Tragedy was averted when a passer-by spotted a stranger attempting suicide as he walked home from work.
Other pedestrians froze as the man teetered on the edge of a Glasgow bridge, but health programme volunteer, Willie, kept calm and set about saving his life.
As someone frantically dialled 999, Willie slowly approached the distraught man and quietly engaged him in conversation. It was a chat which prevented his death.
Ahead of World Suicide Prevention Day on September 10, Willie – who volunteers for alcohol awareness programme, Drink Wise, Age Well - revealed why he didn’t panic after chancing upon the life or death scenario.
The modest hero said: “My adrenaline was pumping when I first saw him, I’d never seen anything like it, except on TV, but my Suicide Prevention Training kicked in. I remembered you should talk to someone in that situation. I told him my name and tried to get him to tell me his.
“I didn’t get too close, because I didn’t want to panic him, but I could see he was clutching a half bottle of wine and was clearly very drunk.”
The 66-year-old grandfather from Glasgow’s East End tried to strike up a conversation with the man and expressed sympathy, but the stranger was reluctant to give his name and initially told Willie to “F... off”.
Undeterred, he persevered, empathising with the man and trying to convince him life was worth living.
Willie said: “All I was thinking, was I hope I can talk this guy round before he jumps. I said it didn’t have to be like this and tried to persuade him to come back over on to the bridge where it was safe. I told him, if he came back over, I’d get a bottle and we could have a drink together and talk. I wanted to divert his attention from what he was about to do.”
Gradually Willie earned the man’s trust and, with a Fire & Rescue boat on the river below, he eventually allowed Willie and another man to pull him back over the parapet. Fire fighters then rushed him to waiting paramedics.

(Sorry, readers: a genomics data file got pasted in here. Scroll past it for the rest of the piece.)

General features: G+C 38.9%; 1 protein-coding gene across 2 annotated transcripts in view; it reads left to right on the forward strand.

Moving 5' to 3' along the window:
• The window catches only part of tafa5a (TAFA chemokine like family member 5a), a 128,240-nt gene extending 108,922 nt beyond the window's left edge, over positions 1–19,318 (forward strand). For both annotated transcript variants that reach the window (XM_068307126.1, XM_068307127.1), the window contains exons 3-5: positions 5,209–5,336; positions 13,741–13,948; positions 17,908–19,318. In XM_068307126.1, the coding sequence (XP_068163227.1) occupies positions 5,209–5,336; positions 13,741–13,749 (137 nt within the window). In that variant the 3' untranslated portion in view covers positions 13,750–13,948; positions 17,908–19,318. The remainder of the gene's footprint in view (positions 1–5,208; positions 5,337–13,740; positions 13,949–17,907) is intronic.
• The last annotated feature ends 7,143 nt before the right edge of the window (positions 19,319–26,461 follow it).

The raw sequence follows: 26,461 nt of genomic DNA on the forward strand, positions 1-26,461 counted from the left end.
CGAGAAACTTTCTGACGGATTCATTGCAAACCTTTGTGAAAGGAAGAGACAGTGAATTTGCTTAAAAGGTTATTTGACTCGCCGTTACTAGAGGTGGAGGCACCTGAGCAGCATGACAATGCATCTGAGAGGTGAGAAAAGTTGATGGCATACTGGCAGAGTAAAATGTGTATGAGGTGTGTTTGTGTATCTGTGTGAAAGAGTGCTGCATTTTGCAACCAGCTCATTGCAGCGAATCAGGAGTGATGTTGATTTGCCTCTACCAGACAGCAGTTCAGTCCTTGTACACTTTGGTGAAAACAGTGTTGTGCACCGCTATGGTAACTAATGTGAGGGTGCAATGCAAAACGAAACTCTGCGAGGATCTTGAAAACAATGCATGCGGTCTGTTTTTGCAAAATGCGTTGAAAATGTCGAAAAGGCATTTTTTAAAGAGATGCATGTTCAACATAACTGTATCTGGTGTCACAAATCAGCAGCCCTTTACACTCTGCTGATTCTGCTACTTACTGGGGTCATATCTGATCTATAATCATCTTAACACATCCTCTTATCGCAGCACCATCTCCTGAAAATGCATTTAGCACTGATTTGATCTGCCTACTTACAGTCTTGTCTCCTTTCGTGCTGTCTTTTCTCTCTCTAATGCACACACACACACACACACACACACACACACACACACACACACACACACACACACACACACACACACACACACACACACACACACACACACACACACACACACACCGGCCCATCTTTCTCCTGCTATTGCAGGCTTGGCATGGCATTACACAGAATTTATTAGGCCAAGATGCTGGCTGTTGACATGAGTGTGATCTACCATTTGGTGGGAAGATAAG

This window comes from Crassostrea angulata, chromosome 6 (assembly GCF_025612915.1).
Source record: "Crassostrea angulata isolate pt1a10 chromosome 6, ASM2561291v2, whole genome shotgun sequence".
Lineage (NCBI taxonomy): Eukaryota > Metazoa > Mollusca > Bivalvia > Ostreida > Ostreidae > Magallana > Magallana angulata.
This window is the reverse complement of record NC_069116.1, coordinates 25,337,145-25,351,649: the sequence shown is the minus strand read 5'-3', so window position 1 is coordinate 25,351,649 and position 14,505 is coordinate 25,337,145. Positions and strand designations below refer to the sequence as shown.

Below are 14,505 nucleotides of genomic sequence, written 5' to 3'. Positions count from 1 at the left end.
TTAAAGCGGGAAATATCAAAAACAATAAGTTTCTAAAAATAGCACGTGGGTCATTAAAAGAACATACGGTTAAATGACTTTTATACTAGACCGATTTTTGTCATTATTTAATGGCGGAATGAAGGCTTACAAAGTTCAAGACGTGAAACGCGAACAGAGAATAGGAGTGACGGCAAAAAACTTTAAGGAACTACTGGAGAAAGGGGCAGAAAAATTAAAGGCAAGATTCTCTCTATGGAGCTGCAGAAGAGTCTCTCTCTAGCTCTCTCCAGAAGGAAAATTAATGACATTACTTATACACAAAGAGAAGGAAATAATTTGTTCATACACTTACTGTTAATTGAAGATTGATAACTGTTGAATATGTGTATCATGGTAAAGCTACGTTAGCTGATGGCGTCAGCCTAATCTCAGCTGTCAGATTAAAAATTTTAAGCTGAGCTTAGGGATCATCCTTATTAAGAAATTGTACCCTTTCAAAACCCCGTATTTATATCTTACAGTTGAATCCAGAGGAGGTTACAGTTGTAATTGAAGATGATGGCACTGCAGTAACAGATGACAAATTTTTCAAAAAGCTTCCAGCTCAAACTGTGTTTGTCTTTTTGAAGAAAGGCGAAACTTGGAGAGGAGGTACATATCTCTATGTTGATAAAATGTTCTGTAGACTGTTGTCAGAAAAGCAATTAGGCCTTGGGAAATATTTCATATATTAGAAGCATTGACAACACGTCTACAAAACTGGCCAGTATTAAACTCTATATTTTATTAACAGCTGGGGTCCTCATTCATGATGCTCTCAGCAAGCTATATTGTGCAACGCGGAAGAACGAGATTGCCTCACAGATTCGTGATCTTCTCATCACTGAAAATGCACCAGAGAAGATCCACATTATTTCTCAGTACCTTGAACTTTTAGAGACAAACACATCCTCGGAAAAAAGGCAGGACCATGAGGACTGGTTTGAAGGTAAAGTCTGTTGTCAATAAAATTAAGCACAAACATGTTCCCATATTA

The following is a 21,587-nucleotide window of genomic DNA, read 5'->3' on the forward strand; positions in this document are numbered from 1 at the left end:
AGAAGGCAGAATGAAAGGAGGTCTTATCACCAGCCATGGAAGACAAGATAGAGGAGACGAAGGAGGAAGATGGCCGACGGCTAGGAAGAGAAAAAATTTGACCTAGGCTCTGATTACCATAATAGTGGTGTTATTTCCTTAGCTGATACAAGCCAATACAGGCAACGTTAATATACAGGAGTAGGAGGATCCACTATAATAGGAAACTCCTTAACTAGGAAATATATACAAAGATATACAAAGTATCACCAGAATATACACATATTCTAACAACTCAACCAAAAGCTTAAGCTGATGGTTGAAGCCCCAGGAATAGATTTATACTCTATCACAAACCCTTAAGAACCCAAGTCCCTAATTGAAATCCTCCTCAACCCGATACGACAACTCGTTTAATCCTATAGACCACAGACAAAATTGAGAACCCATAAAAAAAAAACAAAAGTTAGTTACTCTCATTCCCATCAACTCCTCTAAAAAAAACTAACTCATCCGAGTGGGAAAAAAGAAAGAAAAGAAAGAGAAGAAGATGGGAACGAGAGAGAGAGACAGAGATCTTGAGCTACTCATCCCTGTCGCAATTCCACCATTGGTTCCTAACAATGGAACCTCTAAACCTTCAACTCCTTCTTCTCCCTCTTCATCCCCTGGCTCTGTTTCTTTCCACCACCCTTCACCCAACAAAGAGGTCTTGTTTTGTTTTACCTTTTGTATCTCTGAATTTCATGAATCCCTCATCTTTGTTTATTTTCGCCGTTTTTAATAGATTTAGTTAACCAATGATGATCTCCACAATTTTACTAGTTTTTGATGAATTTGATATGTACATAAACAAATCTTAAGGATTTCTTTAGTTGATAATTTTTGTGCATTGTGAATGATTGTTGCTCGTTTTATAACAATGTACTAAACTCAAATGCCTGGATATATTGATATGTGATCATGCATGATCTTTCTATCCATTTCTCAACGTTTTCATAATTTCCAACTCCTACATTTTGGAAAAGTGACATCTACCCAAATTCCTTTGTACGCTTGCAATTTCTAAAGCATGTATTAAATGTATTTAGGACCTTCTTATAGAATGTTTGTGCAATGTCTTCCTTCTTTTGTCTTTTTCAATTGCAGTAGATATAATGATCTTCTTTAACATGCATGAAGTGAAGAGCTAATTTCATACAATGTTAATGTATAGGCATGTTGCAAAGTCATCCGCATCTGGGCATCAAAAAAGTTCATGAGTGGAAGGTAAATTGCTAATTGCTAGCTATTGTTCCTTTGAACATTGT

Willie said: “I never saw him again, but I hope he’s OK.
“I think if I hadn’t had the suicide prevention training, I’d have reacted differently. I might not have intervened, because I was scared I’d make matters worse. I might think he’d jump because of something I’d said and it would all be my fault. There were a lot of people on the bridge but people were in shock. I might have frozen too – if I didn’t know how to help.”
Glasgow City’s Choose Life Coordinator, Pauline Toner, praised Willie for keeping calm under pressure and says the general public can be key to saving lives.
She said: “The number of suicides in Glasgow has been going down in recent years, but every single death is a tragedy. A lot of work is being done to help people before they reach crisis point. But depression and suicidal thoughts are often hidden.
“Most deaths by suicide take place indoors, out of sight, but some people do attempt to take their own lives in public places and in that situation, the general public can be key to prevention before the emergency services arrive. Training equips people with techniques to intervene in public and private situations while the emergency services are on route.
“Willie’s amazing story proves how vital that can be.”
Glasgow Health and Social Care Partnership leads the Choose Life programme which is a Scottish initiative to reduce and prevent deaths by suicide. Glasgow City Choose Life promotes SafeTALK, ASIST and SuicideTALK training.
Around 10,000 people in Glasgow have received the training since it was introduced in 2002. As well as front-line council and NHS staff, retail, food bank, construction and bank employees are among those trained to spot the signs of depression and anxiety and to identify people who may be at risk of suicide. The courses also equip them with information on how to best discuss their concerns with the person involved and persuade them to seek help.
Glasgow Taxi drivers are about to become the latest group to receive the training. They will join thousands of people across the city trained to spot signs of distress and suicide and how to prevent tragedies.
Pauline said: “The very nature of their job means taxi drivers are out and about across Glasgow at all hours of the night and day. This means they may spot someone in distress or at risk of suicide.
“The training could help them prevent a tragedy until the emergency services arrive. It could also help them spot signs of depression, distress or anxiety among their friends, family or colleagues and enable them to speak to that person in a helpful and understanding way, encouraging them to seek professional help before they reach crisis point.”
A suicide prevention awareness session for members of the public will take place in the Spoon Cafe, Glasgow, on September 13.
Register in advance at Your Support Glasgow
If you or anyone close to you is struggling with issues of suicide, please seek help, either from your GP, the Samaritans (call free on 116 123 or by email at firstname.lastname@example.org) or Breathing Space (call free on 0800 83 85 87).
Find out more about Suicide Prevention Training and sources of help for anyone struggling at Your Support Glasgow – Choose Life